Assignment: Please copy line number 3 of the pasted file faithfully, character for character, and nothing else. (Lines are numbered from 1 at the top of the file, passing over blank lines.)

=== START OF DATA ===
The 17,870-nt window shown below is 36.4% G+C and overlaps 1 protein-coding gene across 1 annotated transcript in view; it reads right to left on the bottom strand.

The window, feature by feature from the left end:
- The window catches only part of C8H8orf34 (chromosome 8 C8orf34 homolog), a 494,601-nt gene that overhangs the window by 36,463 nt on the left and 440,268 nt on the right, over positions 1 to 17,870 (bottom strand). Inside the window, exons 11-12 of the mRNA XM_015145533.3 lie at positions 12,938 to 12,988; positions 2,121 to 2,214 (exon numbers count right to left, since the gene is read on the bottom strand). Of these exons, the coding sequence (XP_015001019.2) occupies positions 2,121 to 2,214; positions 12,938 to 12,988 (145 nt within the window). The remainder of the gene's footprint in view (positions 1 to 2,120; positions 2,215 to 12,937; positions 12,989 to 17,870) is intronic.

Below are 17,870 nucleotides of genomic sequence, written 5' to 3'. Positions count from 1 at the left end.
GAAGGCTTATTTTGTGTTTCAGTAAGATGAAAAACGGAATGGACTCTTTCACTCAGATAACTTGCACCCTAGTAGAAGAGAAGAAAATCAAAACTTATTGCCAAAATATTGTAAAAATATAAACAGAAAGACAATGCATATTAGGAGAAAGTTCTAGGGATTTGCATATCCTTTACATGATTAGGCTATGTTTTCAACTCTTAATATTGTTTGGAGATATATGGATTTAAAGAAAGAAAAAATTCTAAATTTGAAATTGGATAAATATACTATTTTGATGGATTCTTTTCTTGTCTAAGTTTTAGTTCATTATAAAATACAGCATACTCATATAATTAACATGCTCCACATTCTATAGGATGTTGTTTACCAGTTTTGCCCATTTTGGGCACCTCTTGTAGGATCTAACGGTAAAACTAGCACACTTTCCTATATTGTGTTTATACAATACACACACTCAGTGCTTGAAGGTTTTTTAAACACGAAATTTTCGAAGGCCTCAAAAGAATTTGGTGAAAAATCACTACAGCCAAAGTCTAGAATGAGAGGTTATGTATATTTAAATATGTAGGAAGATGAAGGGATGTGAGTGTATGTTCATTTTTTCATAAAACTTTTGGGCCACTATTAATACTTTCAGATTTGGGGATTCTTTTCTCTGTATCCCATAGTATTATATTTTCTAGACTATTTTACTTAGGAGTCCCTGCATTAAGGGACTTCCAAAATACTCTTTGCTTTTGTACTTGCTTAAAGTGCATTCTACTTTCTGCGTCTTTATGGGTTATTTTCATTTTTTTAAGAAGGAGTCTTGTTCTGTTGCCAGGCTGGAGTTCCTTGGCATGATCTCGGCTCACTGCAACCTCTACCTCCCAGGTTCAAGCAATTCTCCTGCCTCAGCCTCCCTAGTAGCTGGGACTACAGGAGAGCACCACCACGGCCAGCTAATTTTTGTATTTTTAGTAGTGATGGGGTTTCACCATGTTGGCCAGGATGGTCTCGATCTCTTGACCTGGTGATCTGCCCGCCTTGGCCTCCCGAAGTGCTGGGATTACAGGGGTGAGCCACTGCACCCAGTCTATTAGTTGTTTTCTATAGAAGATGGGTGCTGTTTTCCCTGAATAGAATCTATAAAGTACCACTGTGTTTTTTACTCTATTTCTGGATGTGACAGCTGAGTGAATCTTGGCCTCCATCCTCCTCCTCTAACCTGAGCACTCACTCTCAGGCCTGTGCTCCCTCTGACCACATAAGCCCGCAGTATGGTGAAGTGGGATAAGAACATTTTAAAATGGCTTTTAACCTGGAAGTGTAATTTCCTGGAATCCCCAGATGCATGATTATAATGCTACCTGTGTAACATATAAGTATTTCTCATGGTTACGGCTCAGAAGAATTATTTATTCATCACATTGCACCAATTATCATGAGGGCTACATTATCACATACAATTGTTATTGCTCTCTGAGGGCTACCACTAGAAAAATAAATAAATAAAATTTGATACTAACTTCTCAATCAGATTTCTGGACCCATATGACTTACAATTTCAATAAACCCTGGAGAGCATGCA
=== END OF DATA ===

- The window catches only part of C8H8orf34 (chromosome 8 C8orf34 homolog), a 494,601-nt gene that overhangs the window by 36,463 nt on the left and 440,268 nt on the right, over positions 1 to 17,870 (bottom strand). Inside the window, exons 11-12 of the mRNA XM_015145533.3 lie at positions 12,938 to 12,988; positions 2,121 to 2,214 (exon numbers count right to left, since the gene is read on the bottom strand). Of these exons, the coding sequence (XP_015001019.2) occupies positions 2,121 to 2,214; positions 12,938 to 12,988 (145 nt within the window). The remainder of the gene's footprint in view (positions 1 to 2,120; positions 2,215 to 12,937; positions 12,989 to 17,870) is intronic.